• your child has the benefit of developing as their own person without the genetic comparisons of the parents. Parents often compare their bio-children to when they were a child or worry over their bio-children getting certain traits or hereditary maladies. While there seems to be a fondness in this it can actually hinder the individual development of the child as him or herself.
  • There are times when parents wonder if they have just ruined their bio children's lives by this adoption and you never have to worry about that. 
  • you are able to be single focused on that new child and their attachment and development. 
Things to Consider:
  • because you do not have children you will need to educate yourself on normal and abnormal child development so that you can tune in to subtle cues of attachment issues and head them off right away. 
  • you will have to learn to parent and face adoption and attachment issues all at the same time. 
  • you will need to learn how to "read" a child for clues to how to best parent them.
  • you may have your own grief to deal with 
  • unrealistic expectations
  • new parents are not usually all that flexible
  • if you have never had an infant and you are adopting an older child you need to know how a child develops and what is normal and what is not.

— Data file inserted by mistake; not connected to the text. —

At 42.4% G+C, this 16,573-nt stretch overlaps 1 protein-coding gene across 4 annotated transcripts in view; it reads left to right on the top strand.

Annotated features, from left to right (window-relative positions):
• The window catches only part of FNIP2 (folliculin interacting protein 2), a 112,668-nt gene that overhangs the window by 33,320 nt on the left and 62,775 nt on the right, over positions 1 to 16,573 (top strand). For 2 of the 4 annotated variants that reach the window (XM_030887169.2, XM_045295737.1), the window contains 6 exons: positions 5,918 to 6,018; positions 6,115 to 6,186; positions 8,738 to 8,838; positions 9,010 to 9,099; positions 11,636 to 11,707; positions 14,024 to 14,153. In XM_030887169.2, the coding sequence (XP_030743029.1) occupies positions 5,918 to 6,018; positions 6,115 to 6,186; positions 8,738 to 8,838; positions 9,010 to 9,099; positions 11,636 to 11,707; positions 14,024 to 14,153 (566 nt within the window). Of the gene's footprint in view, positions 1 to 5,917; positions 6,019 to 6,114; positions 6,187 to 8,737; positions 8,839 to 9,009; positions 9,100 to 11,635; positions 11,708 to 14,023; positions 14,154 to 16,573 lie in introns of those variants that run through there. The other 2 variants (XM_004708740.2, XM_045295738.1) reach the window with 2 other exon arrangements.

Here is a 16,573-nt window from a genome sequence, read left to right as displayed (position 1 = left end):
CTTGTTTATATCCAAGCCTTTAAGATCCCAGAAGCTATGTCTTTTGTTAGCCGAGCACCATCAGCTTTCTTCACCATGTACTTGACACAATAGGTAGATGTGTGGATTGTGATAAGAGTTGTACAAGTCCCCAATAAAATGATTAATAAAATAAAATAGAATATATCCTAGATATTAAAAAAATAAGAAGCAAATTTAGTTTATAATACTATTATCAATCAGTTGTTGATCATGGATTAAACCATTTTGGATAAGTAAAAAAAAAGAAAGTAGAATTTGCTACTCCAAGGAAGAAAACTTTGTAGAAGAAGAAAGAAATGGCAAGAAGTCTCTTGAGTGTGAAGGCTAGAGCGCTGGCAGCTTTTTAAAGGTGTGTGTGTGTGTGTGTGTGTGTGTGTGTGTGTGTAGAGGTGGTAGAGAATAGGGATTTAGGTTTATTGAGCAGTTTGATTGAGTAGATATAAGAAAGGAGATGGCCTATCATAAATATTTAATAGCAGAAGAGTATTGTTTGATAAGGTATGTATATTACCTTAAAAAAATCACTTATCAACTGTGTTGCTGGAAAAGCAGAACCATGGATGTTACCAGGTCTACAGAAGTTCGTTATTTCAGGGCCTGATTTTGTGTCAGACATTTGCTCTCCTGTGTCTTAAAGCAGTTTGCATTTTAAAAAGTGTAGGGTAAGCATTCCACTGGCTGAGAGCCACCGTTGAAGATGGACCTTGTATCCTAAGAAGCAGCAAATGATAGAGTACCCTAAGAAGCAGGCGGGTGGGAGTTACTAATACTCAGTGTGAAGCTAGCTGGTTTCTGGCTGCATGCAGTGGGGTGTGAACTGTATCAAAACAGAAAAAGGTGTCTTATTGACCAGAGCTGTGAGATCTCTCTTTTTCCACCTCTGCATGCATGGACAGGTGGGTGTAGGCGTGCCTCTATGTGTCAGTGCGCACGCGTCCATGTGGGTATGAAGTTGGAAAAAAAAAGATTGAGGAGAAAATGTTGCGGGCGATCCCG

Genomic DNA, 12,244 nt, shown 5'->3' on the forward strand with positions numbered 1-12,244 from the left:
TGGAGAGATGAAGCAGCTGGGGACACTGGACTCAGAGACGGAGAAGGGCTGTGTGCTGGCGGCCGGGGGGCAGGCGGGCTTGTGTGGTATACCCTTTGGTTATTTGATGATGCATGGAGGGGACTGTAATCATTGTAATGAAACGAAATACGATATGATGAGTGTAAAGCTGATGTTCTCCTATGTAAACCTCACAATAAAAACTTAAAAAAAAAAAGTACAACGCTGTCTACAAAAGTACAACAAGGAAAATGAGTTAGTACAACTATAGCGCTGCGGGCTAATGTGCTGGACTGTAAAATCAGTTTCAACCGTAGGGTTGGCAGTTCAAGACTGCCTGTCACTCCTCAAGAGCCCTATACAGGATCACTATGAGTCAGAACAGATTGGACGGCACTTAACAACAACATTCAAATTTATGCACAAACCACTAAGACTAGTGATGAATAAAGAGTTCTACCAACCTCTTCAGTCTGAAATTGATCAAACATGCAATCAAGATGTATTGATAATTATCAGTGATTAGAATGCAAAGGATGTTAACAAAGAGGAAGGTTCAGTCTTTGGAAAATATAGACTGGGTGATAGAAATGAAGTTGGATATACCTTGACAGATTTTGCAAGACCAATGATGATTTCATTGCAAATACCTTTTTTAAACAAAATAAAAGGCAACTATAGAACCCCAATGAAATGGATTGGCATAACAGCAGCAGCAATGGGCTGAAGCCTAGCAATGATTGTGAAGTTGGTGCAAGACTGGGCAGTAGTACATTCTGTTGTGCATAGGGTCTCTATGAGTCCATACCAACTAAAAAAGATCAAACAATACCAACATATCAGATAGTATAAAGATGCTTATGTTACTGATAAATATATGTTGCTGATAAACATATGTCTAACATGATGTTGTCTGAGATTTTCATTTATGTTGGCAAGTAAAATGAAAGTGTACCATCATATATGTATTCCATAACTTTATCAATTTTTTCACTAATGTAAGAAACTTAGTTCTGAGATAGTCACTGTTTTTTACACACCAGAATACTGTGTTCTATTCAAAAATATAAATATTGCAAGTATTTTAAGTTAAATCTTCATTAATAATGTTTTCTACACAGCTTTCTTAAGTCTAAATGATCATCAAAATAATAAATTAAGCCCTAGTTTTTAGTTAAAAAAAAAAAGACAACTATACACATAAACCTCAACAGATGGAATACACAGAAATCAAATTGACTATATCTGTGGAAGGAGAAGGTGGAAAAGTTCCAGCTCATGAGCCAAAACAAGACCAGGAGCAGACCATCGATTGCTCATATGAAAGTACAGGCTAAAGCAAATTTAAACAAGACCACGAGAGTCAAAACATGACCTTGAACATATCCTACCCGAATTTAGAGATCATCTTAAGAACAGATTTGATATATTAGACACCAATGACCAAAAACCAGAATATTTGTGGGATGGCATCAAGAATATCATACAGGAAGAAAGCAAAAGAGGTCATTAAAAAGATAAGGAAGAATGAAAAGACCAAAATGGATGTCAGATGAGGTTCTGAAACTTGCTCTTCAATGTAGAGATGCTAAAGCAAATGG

• the reasons you are adopting an older child will be a hindrance if you think it will be easier. 
  • Read all you can about child development
  • volunteer in your church nursery or with friends who have kids your future children's ages
  • get a good book for parenting. Love and Logic or Beyond Consequences are really great and really get that style down.
  • Decide on some basics of intentionality 
  • grieve your own losses and the losses of your future child
  • read all you can on attachment and make your plan
  • know signs of normal and abnormal behavior and signs of attachment and attachment issues. (I am talking about subtle cues and signs not the extreme ones, you get that in training).
  • find a group who will support you, others with adopted kids. 
  • plan to be home with your child as the main care giver for as close to a year as you can get. 
  • If you are adopting an older child, get familiar with the issues that could entail.
  • If you are adopting trans-racially, love may be color blind, but the world is not. Prepare for that, and prepare your family.

See post for Adopting as Seasoned Parents for the flip side of this post. :)

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The content on The Wayfarer:Ethiopian Adoption Resource Blog is for informational purposes only. We are adoptive parents, but we are not professionals. The opinions and suggestions expressed here are not intended to replace professional evaluation or therapy, or to supersede your agency. We assume no responsibility in the decisions that families make for their children and families. There are many links on this blog. We believe these other sites have valuable information, but we do not necessarily share all of the opinions or positions represented by each site, nor have we fully researched every aspect of each link. Please keep this in mind when visiting the links from this page.